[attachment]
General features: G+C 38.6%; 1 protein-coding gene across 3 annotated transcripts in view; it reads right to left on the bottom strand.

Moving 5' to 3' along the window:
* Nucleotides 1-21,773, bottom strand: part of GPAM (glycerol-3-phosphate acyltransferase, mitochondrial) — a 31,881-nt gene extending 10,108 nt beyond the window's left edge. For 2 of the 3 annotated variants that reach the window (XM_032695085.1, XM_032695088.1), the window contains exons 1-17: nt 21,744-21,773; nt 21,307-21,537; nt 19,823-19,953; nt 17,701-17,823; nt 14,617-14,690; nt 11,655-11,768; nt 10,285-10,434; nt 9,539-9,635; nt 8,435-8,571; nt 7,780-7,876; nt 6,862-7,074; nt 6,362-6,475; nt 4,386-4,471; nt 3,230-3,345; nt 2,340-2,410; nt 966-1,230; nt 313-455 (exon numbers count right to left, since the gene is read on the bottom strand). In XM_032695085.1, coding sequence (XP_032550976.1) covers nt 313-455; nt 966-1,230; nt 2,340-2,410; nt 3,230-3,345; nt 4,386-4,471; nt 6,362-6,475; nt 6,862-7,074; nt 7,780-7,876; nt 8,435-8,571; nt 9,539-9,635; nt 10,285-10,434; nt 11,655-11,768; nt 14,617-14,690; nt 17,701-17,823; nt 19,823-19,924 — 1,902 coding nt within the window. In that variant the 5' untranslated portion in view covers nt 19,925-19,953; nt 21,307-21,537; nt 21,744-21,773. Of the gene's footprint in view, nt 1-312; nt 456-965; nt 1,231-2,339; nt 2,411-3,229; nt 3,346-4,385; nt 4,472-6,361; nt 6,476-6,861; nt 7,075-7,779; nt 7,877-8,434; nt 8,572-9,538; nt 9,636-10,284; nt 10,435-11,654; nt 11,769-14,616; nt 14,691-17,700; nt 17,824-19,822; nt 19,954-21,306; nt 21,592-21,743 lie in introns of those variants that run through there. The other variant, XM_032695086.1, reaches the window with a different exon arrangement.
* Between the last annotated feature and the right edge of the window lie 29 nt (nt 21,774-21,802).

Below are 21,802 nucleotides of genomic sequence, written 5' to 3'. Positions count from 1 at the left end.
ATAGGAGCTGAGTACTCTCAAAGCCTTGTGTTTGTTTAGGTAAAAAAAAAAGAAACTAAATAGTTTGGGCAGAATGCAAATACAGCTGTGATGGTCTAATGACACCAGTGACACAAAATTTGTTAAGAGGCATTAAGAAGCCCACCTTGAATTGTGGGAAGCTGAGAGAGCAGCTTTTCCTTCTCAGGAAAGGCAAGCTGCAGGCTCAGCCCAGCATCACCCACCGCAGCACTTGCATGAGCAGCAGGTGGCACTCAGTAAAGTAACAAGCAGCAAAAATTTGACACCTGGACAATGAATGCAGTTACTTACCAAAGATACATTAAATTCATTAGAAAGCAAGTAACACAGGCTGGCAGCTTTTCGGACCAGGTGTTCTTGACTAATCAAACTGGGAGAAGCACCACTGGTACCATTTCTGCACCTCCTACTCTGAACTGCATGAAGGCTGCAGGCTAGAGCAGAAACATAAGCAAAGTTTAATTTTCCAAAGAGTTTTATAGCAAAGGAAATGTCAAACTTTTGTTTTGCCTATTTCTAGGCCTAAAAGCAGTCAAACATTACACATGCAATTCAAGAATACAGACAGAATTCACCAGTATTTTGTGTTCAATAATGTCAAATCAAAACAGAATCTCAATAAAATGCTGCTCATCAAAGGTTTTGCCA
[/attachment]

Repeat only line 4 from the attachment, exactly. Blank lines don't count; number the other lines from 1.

* Between the last annotated feature and the right edge of the window lie 29 nt (nt 21,774-21,802).